116615

BRACERS Record Detail

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Collection code 
RA1
Class no. 
710
Document no. 
.054821
Box no. 
5.39
Source if not BR 
Recipient(s) 
BR
Sender(s) 
Malleson, Constance
Date 
1918/06/21
Enclosures/References 
Form of letter 
ALS
Pieces 
1E
BR's address code (if sender) 
Notes, topics or text 

The messages below from Constance Malleson are contained in Gladys Rinder's letter to BR, document .054821, record 79616.

"C.O'N.: It was blessed getting your letter. I was so glad, gladder than I can say about your Roads to Freedom. I came back on Sunday and had tea with Elizabeth [Russell] yesterday. I have two or three jobs under discussion but nothing definite. The rush is as usual awful. I have been worried to death this last month over Marie but she is now in a nursing home having had an operation, and is getting well again. I had a further £2 from Gordon yesterday. Heard Bell speak one day this week but his personality didn't impress me much. I go quite a lot to the gallery at the opera. It is tremendously refreshing at the end of the day.... Your nice friend Grenfell came to Bell's lecture with Litvinoff. What you wrote about keeping in touch with the world is so exactly what I've been thinking lately. I meet so many people who have taken refuge from it by cutting themselves off and becoming selfish. Your picture of the world now is almost identical with Tolstoy's description of the French army after Moscow—a dumb, dying animal. Miles's new volume comes out on Monday, Lady Constance will bring you a copy on Wednesday. I saw G.D.H. Cole dining with his fiancée the other night. I feel we shall none of us ever see C.A. [Clifford Allen] again. I suppose the war will still go on even if France comes out.—end C O'N."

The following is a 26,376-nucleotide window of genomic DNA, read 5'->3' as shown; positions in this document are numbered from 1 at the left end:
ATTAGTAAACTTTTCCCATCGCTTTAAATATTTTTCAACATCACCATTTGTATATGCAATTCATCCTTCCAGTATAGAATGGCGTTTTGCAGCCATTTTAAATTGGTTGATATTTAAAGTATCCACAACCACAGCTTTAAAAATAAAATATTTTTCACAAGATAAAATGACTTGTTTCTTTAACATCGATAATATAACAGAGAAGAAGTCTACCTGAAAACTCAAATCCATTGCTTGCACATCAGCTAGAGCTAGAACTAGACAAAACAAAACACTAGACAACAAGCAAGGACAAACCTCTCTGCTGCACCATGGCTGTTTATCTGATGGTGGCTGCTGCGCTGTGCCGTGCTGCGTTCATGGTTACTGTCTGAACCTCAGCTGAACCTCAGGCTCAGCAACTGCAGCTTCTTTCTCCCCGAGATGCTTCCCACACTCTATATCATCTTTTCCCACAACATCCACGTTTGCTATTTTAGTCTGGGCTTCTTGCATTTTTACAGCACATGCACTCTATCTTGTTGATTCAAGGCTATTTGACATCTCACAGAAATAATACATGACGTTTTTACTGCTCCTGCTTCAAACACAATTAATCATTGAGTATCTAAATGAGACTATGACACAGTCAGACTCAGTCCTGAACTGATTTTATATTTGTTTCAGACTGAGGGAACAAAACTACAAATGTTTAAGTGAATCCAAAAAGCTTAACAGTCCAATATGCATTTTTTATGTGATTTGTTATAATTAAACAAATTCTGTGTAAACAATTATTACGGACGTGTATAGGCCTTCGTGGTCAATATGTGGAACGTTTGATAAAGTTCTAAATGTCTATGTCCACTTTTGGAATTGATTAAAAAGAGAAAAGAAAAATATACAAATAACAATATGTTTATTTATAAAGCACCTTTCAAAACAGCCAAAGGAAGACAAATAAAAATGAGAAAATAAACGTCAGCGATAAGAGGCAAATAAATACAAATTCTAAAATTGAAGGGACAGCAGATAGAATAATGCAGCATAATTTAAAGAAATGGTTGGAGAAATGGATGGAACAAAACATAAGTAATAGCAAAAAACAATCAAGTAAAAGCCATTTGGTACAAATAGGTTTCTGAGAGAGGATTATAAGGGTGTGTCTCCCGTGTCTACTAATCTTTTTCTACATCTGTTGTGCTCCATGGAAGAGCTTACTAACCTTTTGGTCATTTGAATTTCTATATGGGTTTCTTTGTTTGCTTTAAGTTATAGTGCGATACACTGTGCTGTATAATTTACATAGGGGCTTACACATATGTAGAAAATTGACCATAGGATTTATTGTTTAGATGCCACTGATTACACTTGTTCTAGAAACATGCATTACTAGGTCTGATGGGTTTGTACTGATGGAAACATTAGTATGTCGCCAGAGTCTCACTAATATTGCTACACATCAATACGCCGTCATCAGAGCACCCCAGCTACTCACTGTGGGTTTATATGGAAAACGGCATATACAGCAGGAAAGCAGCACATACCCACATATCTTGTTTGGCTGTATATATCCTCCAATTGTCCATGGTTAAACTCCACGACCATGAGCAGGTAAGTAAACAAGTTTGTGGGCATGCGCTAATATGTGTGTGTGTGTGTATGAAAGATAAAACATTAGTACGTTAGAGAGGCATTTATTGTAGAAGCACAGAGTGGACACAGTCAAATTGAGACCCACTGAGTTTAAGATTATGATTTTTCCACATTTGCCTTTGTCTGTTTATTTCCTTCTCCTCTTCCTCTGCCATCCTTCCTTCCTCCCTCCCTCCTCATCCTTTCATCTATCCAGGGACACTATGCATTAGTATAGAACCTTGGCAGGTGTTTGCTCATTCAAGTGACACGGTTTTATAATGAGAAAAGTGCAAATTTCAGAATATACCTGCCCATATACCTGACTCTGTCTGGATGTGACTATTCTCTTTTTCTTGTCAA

"From G.J.: I have been thinking a good deal about our friend Monsieur Chatsauvage [Colette's nickname for BR] and his new book. He reminds me continually of Tolstoy's Prince Andrei, and also of Count Bezukhov. One is apt to attribute only to foreigners that peculiar charm that comes of a 'highly spiritual and intellectual life'. Chatsauvage certainly has this quality peculiarly developed. I also find in him that terrific concentrated Heraklietos outlook on the world, the 'dry soul' combined with all this[.] [T]here is about his work a terrific simplicity and a childlike loveableness curiously reminiscent of Pierre Bezukhov."

Filed 
Published 
Russell letter no. 
Permission 
Everyone
Thread 
Reel no. 
Frame no. 
Record no. 
116615
Record created 2014/06/30
Record last modified 2016/02/12
Created/last modified by duncana